A common treatment for sinus pressure and congestion is a saline wash. Saline spray contains salt that helps to increase moisture in your nose and reduce sinus pressure. You can buy saline spray in drugstores, or you can make your own with baking soda, distilled water, and iodine-free salt.
A good night’s sleep can help the body to heal. Sleep stimulates your brain to release hormones that encourage tissue growth. Also when you’re at rest, your body is able to produce more white blood cells essential for attacking viruses and other bacteria.
Try to avoid activities or beverages that are over-stimulating before bed. Allowing your body to rest can help to reduce sinus pressure, speed your recovery time, and leave you feeling more refreshed. Check out some natural sleep aids if you need some added help.
Just as sleep is essential for healing, how you sleep can alleviate sinus symptoms. Lying flat can increase mucus buildup in your nasal passages, increase your sinus pressure, and disrupt your sleep cycle.
Prop your head up with pillows at night to keep your head above your heart. This sleeping position will prevent sinus buildup and can help you to breathe more comfortably.
Dehydration can contribute to your sinus passages drying out and increased pressure in your face. Increase your water intake throughout the day if you’re feeling under the weather. Fluids will reduce blockages in your sinuses.
While water may be your first choice to remain hydrated, you can also retain fluids through other foods and beverages including:
- broth soups
- ice cubes
- water-based vegetables and fruits
6. Relaxation techniques
Your sinus pressure may cause you to feel tension in your head, face, and neck. Biofeedback therapy, an alternative treatment method that teaches you how to control your bodily functions, can relieve this pressure.
This method has had proven success in relieving headaches, incorporating deep breathing exercises and meditation to achieve relaxation and reduce pain. Yoga, meditation, and other relaxation techniques can help to reduce pain and pressure from sinus infections.
Similar to yoga, exercise can reduce sinus pressure. Physical activity can increase blood circulation and temporarily relieve congestion to ease breathing. Although uncomfortable to perform while being sick, physical activity can help to improve your recovery time and speed healing.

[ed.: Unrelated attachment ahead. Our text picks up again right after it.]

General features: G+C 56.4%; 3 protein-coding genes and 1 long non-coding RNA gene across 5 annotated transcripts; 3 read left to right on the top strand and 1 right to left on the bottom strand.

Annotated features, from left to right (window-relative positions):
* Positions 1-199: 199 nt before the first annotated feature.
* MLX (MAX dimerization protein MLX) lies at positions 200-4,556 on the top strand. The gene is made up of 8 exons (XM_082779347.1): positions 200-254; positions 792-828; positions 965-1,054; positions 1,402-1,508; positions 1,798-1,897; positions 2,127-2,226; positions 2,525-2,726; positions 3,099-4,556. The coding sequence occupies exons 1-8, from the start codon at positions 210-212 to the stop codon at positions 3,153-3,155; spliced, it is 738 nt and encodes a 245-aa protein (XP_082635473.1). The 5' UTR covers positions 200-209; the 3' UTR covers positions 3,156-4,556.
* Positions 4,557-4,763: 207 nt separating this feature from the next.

Common Cold (Homeopathy)
A person who has frequent colds, sore throats, and chest problems—with burning pain and feelings of weakness, restlessness, and anxiety—may benefit from this remedy. The person’s head may feel hot while the rest of the body is cold, and problems can be worse near midnight. The nose often feels stopped up, and the person may sneeze repeatedly, without relief. White, think, burning mucus may be produced.
This remedy relieves high fever of sudden onset with sweating.
Red, watery, irritated eyes, frequent sneezing, and a mild, clear nasal discharge suggests a need for this remedy. The person may cough from irritation and from phlegm collecting in the throat. Symptoms can be worse at night, and the person tends to feel better from eating and lying down.
Colds with clear nasal discharge like egg-white, sneezing (which is often worse in the morning), headache, and a diminished sense of smell or taste may respond to this remedy. The person may develop cold sores around the mouth, and the lips can be chapped and cracked.
This relieves spasmodic sneezing in the morning, with a dry nose during the night.
This remedy relieves non-irritant yellowish nasal discharge with a dry nose at night that becomes runny during the day, and loss of smell and taste.
This remedy relieves high fever of sudden onset, with a hot face and dry skin, especially after exposure to intense cold.
This relieves spasmodic sneezing and runny nose with an irritating, watery discharge, improved by fresh air.